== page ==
Okay, here I have to stop, because I actually don’t know what happens in 50 Shades, and I still have to read the final Twilight book. I’m probably not the first one to draw these parallels, but I just realised this, so to me it’s news.

And then comes The Question: WHY? Why are these books so popular? Are girls/women so insecure that they like to read about other insecure girls/women who happen to come across hot guys who happen to be really really into them? Is it a dream most women have? Or is it something else?

How to write a novel: the 30-day method

After failing pretty badly (okay, I shouldn’t say fail, because I did write over 20’000 words) in NaNoWriMo, I’ve re-thunk my ambitions and my goal with writing. And I realised I don’t really NEED to be published. It would be a nice side effect, but what I mostly want is my books in my bookshelves, and with todays POD and everything I could basically just slap together a jumble of words and pay for postage etc. and then I WOULD have my book in my bookshelf.

Then we come to the actual writing part, because my brain is flooded with ideas and plots and characters that are just waiting there, with the grey dust between my ears, playing chess, waiting to come out. I always write about writing, but lately I’ve done more thinking about writing than actual writing. That makes me a bit sad. I’ve been “home” for Christmas and New Years (visiting my parents) and I haven’t had access to a computer all the time (nor have I actually had the time to sit in front of the computer either) but I’ve somewhat had the urge to write. Now when I have a computer I’m sitting here, staring at the screen and thinking ‘what now?’

So my New Years resolution is going to be to finish at least one novel this year. And I found this to help me and you, if you’re in the same swamp as me:

How to write a novel | How the 30-day method works | Books | The Guardian.

Write on! 🙂

Stephen King On Writing

I finally ordered the book (from Amazon) and it arrived a couple of days ago. I haven’t had time to start reading it (trying to get throuhg 50 Shades of Grey. Yes, me too. Although I’m struggling and desperately want to shake the main character Ana so that her teeth fall out. Hello? anybody home? I’m stuck at page 100-something, after the first sex-scene. I got through it (okay I admit, I skipped some parts – if I wanted to read about sex I would have bought playboy) and was so disgusted by the end of it that I put the book down… I could go on, but I’ll dedicate a whole post to that book later on)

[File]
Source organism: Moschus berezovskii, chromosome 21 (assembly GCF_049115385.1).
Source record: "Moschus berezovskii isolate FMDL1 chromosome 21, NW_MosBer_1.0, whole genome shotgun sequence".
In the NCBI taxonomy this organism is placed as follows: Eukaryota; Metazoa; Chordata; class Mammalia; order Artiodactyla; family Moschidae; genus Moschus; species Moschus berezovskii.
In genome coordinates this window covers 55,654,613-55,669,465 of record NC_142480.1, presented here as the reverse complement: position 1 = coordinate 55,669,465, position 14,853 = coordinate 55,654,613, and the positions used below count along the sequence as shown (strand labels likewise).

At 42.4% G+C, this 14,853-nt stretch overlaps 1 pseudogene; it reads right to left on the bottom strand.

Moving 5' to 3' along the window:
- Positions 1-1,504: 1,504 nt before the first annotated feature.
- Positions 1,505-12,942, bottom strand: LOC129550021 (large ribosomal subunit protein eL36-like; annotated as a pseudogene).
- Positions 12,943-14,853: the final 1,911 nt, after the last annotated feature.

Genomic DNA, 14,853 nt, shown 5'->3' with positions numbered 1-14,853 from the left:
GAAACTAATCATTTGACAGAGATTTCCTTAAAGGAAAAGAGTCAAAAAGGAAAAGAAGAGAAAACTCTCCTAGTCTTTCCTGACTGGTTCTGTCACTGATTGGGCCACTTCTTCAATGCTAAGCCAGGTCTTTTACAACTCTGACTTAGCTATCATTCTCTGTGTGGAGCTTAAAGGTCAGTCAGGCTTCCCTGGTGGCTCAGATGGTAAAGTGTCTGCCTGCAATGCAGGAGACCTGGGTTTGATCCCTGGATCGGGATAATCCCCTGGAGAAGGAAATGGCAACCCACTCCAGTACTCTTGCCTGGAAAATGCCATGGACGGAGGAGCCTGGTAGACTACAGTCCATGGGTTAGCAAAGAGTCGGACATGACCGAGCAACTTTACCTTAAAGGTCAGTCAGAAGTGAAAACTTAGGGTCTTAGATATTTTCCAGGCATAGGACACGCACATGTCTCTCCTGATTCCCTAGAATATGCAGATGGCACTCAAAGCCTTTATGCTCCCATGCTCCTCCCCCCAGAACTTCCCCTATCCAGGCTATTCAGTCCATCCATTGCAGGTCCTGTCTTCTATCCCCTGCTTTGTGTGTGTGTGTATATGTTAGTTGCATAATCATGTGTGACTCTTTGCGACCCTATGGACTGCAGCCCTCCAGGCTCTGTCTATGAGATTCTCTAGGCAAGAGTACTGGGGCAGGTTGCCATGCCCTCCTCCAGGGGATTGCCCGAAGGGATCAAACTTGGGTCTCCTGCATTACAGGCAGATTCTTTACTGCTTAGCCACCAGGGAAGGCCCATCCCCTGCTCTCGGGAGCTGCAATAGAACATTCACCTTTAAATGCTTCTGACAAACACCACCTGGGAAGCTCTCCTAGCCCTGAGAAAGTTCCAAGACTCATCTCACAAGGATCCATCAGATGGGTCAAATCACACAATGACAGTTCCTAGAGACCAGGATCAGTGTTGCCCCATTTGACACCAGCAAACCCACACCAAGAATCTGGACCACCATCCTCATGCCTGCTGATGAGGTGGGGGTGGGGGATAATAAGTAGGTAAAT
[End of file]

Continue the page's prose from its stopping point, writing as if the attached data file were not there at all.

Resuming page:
Back to On Writing; I have somewhat big expectations, like some revelation is going to occur after I’ve read it. (I’m talking about On Writing here, not 50 Shades… keep your pants on) I’ve heard so many good comments about that book that I’m sort of daunted to even open it. I’m a huge fan of Stephen King (although his writing scare the shit out of me. My favourite is The Running Man and The Langoliers (however that is spelled) and I hate Misery <.< ) Now I’m sort of afraid I’m going to be disappointed when I read it, so I try to postpone it…

Maybe I should just take the bull by the horns and read it and stop procrastinating. Would be good if I had read it before November starts.

(50 Shades is still bothering me… I’m one of those who, once something is started, it has to be finished no matter how pointless it is. Although I never finished the 3rd Twilight book, I read the first and second, so I’m thinking I should at least read the first book in the 50 Shades-trilogy. But I’m having a hard time…)

How to Write Funny

Janet Evanovich is one of the few authors that has written a book that has made me laugh. And she has written several, some more laughable, some less, but her writing is still entertaining to read, and sometimes snort-out-funny. Reading her works made me think; what makes it funny? Is it the characters? is it the plot? or is it the scene and setting that makes it funny? the dialogue?

I don’t remember which book of Ms Evanovich’s many, but one piece of dialogue stuck with me: (I’ll try to remember it as accurately as possible, because I haven’t got the books here with me now)

“Maybe the second button doesn’t explode it. Maybe the beaver sings a song or something.”

“The button says BANG!”

“It could be mislabeled.”

It might not be that funny taken out of context, but it had me doubled over when I read the book. There are different sorts of funny of course. I wouldn’t put Douglas Adams Hitchhiker’s guide to the galaxy and Janet Evanovich’s books in the same fun-category. Evanovich’s is more character-do-or-say-funny-stuff-or-behave-clumsily, while The Guide is more wittily (is that a word?) funny. If you could combine them, would you create a self-combustible novel that cracks everything up? or would it be a flat fall? Obviously you CAN try too hard at being funny. But where’s the line and how do you do it?